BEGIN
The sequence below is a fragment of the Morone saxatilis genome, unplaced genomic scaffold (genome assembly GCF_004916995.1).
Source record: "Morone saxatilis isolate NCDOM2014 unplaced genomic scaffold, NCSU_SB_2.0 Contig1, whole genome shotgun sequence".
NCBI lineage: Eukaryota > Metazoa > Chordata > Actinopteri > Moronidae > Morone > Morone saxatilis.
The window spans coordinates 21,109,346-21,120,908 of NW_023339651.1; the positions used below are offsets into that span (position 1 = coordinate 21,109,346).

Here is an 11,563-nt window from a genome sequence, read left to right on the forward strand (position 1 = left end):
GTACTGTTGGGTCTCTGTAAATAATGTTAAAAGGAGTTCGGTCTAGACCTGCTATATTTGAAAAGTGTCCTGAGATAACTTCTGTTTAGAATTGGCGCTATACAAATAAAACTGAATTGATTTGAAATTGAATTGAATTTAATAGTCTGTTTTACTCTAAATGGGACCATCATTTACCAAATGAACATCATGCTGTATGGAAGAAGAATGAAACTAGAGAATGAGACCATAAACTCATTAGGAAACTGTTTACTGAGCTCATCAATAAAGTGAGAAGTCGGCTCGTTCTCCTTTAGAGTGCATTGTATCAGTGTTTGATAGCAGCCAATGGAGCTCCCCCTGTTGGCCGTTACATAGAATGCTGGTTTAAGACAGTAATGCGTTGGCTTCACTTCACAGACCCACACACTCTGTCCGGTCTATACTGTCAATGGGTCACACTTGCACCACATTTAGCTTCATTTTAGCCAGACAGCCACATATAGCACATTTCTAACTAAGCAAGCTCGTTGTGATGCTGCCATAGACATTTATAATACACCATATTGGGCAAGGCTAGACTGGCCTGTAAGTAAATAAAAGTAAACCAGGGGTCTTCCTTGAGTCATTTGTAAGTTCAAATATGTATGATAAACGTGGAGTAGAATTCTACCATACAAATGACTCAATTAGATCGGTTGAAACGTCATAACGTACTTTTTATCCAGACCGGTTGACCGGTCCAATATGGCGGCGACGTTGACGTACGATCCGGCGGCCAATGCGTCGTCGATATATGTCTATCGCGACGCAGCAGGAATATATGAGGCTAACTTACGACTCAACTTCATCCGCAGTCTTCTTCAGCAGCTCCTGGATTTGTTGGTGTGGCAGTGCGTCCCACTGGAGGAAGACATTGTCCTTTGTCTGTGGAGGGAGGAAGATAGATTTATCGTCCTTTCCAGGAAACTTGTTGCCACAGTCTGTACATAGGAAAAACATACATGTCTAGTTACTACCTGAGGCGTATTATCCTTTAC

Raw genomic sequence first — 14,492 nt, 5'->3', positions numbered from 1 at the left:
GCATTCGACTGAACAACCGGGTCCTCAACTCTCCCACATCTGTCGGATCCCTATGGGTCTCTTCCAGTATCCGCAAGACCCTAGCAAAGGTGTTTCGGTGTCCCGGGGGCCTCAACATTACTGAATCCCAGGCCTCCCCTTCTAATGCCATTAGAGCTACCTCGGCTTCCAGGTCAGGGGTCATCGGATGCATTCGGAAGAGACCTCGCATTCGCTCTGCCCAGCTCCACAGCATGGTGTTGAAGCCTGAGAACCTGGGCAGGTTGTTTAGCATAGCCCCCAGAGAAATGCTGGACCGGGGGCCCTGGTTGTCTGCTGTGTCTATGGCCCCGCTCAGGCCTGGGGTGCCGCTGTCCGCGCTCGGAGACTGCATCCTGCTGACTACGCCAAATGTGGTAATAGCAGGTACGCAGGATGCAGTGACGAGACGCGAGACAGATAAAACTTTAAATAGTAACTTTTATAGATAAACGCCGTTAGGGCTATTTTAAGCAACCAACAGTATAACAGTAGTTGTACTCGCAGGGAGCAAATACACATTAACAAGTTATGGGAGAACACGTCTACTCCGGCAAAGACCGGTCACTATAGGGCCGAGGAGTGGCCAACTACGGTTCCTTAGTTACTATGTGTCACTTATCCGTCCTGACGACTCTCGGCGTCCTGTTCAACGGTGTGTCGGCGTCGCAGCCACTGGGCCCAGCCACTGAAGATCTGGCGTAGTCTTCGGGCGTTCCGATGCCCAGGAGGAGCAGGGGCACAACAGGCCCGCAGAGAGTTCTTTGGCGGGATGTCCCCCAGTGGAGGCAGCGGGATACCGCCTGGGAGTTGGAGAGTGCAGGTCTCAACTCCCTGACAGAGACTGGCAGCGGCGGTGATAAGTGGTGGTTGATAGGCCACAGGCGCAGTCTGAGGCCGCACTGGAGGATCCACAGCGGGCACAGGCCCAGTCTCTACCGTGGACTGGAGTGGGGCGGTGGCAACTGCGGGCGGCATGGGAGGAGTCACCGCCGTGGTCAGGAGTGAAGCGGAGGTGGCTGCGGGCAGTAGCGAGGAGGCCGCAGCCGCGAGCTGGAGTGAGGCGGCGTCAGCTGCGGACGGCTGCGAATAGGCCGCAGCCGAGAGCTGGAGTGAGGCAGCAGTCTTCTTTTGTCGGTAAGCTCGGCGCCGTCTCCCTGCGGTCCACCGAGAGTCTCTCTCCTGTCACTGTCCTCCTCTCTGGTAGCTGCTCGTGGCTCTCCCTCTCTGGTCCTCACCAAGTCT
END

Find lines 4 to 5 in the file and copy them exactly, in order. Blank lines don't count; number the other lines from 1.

The window spans coordinates 21,109,346-21,120,908 of NW_023339651.1; the positions used below are offsets into that span (position 1 = coordinate 21,109,346).

Here is an 11,563-nt window from a genome sequence, read left to right on the forward strand (position 1 = left end):